This article is taken from www.desiringgod.org and was written by Tony Reinke.
Always connected to the web, always connected to social media, a smartphone with a camera is the most addictive tool of communication ever invented.
Packaged with all its potent blessings come the amplification of its curses. Our phones can allow unnecessary habits in the silent spaces of our lives. And our phones can feed the most insidious impulses that live inside of our hearts.
We all seem to sense that — for good or bad — our smartphones are changing us, our habits, and our relationships. We all know it. We feel it. We seem to be more productive, and yet we are more distracted. We seem to be more connected, and yet we are more alone. We seem to be more knowledgeable, and yet we are less likely to understand the very purpose of our lives.
The more important questions are these: What can be done about it? And do we Christians have anything relevant to say to the perplexing questions facing our digital age?
After three years researching and writing my new book on smartphone habits, I say emphatically: Yes!
Let me show you the relevance of the Bible for the “never-offline” smartphone generation.
Four Important Questions
First, technology is a gift from God, when we use it for human flourishing. But new technology is merely a collection of new tools we invent and share and use to make things go faster and run more smoothly. Technology makes what we do easier, but it cannot answer our deepest questions.
Specifically, technology cannot answer these four questions:
- Who am I?
- What am I here for?
- What am I called to do?
- And am I succeeding or failing at it?
Technology will not answer these four foundational questions of life.
Luke 10 is a good example of Scripture’s relevance in the “never-offline” culture. The chapter begins with Jesus sending out 72 disciples to preach the gospel. All social media gospel spreading in the digital age really can be traced back to the democratization of the message in this sending moment (Luke 10:1–24).
I’ll pick up the story in the next scene, in Luke 10:25, what we call the parable of the Good Samaritan.
And behold, a lawyer stood up to put him [Jesus] to the test, saying, “Teacher, what shall I do to inherit eternal life?” He [Jesus] said to him, “What is written in the Law? How do you read it?” And he [the lawyer] answered, “You shall love the Lord your God with all your heart and with all your soul and with all your strength and with all your mind, and your neighbor as yourself.” And he said to him, “You have answered correctly; do this, and you will live.”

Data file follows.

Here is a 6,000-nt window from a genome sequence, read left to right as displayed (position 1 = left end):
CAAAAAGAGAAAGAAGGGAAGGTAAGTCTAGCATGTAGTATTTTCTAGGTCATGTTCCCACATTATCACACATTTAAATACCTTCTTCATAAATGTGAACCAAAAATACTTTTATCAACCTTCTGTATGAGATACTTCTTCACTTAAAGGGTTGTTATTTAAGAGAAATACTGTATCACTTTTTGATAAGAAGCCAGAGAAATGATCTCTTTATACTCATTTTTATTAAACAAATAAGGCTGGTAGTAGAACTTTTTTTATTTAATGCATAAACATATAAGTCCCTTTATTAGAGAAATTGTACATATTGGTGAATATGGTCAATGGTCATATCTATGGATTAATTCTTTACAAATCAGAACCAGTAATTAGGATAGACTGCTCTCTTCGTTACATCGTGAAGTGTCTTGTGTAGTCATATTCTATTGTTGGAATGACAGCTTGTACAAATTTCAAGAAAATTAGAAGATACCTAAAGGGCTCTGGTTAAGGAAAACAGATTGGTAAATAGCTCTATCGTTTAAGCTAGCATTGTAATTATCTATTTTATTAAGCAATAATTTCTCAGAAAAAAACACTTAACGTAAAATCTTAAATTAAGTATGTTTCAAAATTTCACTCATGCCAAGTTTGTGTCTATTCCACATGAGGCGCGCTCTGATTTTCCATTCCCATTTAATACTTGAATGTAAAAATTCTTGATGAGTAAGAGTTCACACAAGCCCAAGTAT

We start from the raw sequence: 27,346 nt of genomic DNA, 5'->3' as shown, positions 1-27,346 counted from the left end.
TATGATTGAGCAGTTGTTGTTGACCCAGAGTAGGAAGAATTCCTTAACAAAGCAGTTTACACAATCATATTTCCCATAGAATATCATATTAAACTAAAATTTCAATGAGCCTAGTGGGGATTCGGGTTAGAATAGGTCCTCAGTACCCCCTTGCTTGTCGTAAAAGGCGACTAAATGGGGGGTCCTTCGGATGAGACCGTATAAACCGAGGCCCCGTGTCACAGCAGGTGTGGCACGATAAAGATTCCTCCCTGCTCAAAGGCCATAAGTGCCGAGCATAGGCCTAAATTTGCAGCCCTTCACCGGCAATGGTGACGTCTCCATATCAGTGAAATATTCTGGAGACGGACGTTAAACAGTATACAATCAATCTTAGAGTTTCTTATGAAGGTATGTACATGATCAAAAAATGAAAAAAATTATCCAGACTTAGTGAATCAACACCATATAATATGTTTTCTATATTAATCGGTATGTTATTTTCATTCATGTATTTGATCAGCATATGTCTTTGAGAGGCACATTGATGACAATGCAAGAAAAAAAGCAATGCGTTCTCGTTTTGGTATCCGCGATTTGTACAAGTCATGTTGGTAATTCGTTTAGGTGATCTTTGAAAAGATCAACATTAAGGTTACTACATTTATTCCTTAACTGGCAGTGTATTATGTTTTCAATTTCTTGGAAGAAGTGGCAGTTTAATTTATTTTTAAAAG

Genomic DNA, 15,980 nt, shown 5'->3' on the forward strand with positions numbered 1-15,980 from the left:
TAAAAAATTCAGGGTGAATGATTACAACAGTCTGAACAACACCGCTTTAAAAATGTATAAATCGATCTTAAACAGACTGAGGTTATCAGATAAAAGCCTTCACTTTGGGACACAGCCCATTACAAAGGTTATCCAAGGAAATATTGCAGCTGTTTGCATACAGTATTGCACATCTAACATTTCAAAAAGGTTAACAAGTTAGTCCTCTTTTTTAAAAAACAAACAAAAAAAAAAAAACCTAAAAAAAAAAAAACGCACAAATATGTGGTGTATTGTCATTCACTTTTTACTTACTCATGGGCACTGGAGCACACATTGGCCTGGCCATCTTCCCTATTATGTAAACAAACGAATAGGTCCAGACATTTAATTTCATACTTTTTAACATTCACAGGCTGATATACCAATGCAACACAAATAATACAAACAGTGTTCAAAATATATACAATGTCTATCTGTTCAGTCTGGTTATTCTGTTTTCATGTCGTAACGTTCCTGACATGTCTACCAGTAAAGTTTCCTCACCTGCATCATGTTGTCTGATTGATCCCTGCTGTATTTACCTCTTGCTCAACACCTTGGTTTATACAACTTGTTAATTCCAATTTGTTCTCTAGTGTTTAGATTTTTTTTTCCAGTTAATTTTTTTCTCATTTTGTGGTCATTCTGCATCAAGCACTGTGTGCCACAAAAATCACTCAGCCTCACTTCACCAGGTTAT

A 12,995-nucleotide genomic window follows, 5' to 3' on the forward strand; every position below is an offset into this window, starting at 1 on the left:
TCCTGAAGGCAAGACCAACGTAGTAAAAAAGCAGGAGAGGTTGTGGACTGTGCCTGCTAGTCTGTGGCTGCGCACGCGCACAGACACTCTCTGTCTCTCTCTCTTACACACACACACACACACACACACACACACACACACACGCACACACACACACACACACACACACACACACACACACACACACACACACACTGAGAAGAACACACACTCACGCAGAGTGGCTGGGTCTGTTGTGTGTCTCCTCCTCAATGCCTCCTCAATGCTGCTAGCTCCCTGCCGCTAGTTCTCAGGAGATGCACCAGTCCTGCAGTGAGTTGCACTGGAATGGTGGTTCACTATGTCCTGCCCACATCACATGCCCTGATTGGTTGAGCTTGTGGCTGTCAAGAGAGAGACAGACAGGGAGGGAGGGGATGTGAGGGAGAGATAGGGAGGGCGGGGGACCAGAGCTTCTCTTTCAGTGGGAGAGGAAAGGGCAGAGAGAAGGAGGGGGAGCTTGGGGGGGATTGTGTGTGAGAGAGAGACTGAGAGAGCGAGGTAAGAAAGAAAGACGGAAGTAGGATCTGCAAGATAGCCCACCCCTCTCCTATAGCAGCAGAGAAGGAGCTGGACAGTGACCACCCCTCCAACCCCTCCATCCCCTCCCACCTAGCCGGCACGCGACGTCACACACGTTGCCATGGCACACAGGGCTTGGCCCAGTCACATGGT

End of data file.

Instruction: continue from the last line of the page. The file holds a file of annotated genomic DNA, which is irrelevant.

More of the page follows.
Here we find the two love commands. In two other similar accounts in the Gospels, Jesus himself states the same summary. Here it’s a lawyer. This scheming lawyer fishes for self-justification, and misses the point.
Nevertheless, the lawyer is not stupid. He boils down the entire moral will of God into two categories:
- Love God with all that you are.
- Love others as yourself.
Jesus commends the lawyer’s summary. He’s right.
Love Command One
Here’s the primary love command: Treasure God with everything you are! This is the chief vocation for humans.
We were created to express a heart-soul-strength-mind, holistic embrace of God. Faith is a response to seeing God’s glory and goodness. In the light of his beauty, faith desires nothing on earth more than him and cherishes him above even the most beloved father or mother or son or daughter. Faith joyfully gives all our earthly assets in this life to buy a field that holds the priceless treasure of Christ. Faith considers everything in this life as loss compared to the supreme worth of knowing Christ. That is saving faith. It is seeing and hearing and tasting and touching — holistic metaphors for all the various expression of how faith is treasuring God with all that we are and all that we have (Psalm 34:8; 73:25–26; Matthew 10:37; 13:44; Luke 10:27; 14:33; John 6:35; Philippians 3:8).
In the words of Piper: “Jesus’ demand to love God with all our heart and soul and mind and strength means that every impulse and every act of every faculty and every capacity should be an expression of treasuring God above all things” (What Jesus Demands, 82).
This is our primary vocation — and it’s a lofty one.
Now, the lawyer knows that a whole-life embrace of God is the most important thing in the universe. What the lawyer doesn’t see is that this expression of faith is nothing short of a miraculous gift of God’s sovereign grace.
Love Command Two
Here’s the second love command: Love your neighbor as yourself. This is the resulting human vocation, which comes out of the first vocation.
These are the two pillars of all human flourishing — true in the Old Testament, affirmed in the ministry of Jesus, and no less relevant for digitally savvy Christians today.
By affirming these two love commands, Jesus is saying that these are the two load-bearing commands — on them “depend [or hang] all the Law and the Prophets” (Matthew 22:40).